Facing fierce competition and an identity crisis, Under Armour sells MyFitnessPal and plans to phase out Endomondo by the end 2020.
Under Armour is selling MyFitnessPal, a calorie-calculating app with 200 million users, for $345 million, five years after acquiring the app for $475 million. The Baltimore-based apparel company also announced it is phasing out Endomondo, another app used to track fitness progress by the end of 2020. It bought that app the same time as MyFitnessPal for $85 million.
Though it is keeping MapMyRun and MapMyRide, two apps that plan jogging and biking routines, respectively, the changes leaves Under Armour bereft of a central platform in the online marketplace.
Under Armour President and CEO Patrik Frisk said the sell-off and phase-out were moves to optimize and streamline the brand’s offerings, stating, “This announcement reduces the complexity of our consumer’s brand journey by empowering sharper alignment with our long-term digital strategy as we work towards a singular, cohesive UA ecosystem.”
However, the sale, to the investment firm Francisco Partners, will cost the company $130 million and the $85 million spent on Endomondo will apparently go up in smoke.
In February of 2015, Under Armour’s digital ambition seemed to be as grand as an emperor’s when it acquired both apps. “Under Armour Acquires Endomondo and MyFitnessPal to Establish the World’s Largest Digital Health and Fitness Community,” read a press release, which noted the two brands combined then had 100 million users. MyFitnessPal was established in 2005, practically the dawn of apps and Endomondo in 2007. Both had built up followings and name recognition, the Danish-born Endomondo had a particularly global following, making them ripe for acquisition.
Under Armour may sense a lack of value in apps that appeal to the casual exerciser/dieter and note that competition for that market is coming from several corners and from contenders as fierce as the Nike and Apple.
“Under Armour’s overall brand image is more associated with professional athletics, and with an enthusiast/semi-pro clientele (or those aspiring to that designation),” wrote Darrell Etherington of Tech Crunch. “What’s more likely going on here is that Under Armour sees diminishing value in this segment over the long term, and there are a number of possible reasons about why that might be. One is that Apple has been more aggressive about targeting entry-level fitness users, through both its expanded Apple Watch hardware and Apple Health software offerings, and through its forthcoming service, which launches later this year.”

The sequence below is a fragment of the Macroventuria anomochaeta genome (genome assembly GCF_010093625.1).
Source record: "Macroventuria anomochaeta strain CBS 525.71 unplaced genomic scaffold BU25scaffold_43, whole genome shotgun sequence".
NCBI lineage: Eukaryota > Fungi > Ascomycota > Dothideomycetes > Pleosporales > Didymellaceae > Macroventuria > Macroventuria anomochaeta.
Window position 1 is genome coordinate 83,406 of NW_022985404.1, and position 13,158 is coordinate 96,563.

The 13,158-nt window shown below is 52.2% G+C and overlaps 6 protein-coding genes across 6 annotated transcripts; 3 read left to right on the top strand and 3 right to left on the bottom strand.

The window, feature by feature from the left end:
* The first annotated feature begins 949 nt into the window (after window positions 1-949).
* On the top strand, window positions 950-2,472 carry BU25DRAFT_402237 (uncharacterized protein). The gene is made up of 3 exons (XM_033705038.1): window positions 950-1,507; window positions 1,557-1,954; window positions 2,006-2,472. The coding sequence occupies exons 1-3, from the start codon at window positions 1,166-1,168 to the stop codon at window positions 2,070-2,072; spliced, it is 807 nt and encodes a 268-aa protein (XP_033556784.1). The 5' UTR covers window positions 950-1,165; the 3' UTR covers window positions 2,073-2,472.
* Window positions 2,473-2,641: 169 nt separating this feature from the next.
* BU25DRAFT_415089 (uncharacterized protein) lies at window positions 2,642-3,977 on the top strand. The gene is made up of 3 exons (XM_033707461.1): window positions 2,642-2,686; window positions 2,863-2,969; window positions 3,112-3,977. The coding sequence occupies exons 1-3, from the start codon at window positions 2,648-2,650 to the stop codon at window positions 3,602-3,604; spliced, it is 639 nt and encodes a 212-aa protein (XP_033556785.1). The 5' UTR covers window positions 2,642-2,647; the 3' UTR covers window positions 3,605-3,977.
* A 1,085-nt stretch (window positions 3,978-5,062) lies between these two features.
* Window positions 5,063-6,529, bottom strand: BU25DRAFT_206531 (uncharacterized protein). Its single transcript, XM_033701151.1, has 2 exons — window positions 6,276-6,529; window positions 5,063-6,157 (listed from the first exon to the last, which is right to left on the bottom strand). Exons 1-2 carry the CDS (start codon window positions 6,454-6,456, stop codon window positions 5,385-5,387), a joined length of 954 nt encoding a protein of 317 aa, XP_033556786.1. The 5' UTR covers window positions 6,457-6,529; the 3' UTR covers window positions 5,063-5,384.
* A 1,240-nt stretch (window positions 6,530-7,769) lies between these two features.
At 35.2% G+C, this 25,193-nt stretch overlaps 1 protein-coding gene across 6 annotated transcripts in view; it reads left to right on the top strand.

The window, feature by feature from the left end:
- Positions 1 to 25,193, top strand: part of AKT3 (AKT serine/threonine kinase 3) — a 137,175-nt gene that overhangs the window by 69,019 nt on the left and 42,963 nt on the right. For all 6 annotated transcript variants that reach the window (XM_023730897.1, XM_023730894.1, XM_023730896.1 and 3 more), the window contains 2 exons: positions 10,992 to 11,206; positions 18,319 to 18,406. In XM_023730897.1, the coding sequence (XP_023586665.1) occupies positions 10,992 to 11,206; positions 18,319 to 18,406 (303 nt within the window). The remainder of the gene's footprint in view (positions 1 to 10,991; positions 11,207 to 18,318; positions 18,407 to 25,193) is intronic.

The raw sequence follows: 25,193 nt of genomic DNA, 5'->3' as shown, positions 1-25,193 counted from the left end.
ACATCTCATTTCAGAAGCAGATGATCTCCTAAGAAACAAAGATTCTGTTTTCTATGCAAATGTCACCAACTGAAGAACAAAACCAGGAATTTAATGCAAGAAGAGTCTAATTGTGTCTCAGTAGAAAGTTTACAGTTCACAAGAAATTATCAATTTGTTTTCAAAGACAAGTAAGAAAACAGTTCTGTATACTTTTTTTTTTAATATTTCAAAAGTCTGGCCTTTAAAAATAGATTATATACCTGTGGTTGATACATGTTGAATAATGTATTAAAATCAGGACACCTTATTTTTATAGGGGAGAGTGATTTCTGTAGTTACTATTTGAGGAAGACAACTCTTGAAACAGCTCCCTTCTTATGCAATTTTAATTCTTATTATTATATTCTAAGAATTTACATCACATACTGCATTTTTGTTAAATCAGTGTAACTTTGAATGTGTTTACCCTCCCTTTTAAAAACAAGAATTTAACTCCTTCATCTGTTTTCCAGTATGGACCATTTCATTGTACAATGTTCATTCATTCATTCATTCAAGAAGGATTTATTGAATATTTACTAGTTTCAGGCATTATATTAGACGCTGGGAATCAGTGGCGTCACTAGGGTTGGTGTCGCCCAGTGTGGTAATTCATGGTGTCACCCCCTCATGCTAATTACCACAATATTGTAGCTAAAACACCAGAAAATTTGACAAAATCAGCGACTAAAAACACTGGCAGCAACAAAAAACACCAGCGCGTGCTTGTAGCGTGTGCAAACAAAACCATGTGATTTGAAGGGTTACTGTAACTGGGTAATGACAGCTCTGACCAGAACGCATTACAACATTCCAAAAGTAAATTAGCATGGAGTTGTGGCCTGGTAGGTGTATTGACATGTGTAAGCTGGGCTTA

Under Armour had a surprisingly strong third quarter, with revenue from footwear sales up 19 percent. Some analysts expected the brand to falter because it depended on sales from brick-and-mortar retail and commerce had moved increasingly online during the pandemic. The company is currently planning to channel less inventory to stores (less trafficked in the age of covid-19) and sell more online.
Others opined that Under Armour, founded just 24 years ago, had missed out on the trend of more casual-looking athletic wear that blended into everyday apparel — its unmistakable logo still mostly adorned to tracksuits — jeopardizing its growth.
The sale of the two apps, long available in free, ad-supported versions, will free up some cash for Under Armour and allow it to remold its digital portfolio with a sleeker offering for intense fitness buffs or in some way that more caters to its niche.
Nick Keppler is a freelance journalist, writer and editor. He enjoys writing the difficult stories, the ones that make him pore over studies, talk about subjects that make people uncomfortable, and explain concepts that have taken years to develop. Nick has written extensively about psychology, healthcare, and public policy for national publications and for those locally- based in Pittsburgh. In addition to Athletech News, Nick has written for The Washington Post, The Daily Beast, Vice, Slate, Reuters, CityLab, Men’s Health, The Gizmodo Media Group, The Financial Times, Mental Floss, The Village Voice and AlterNet. His journalistic heroes include Jon Ronson, Jon Krakauer and Norah Vincent.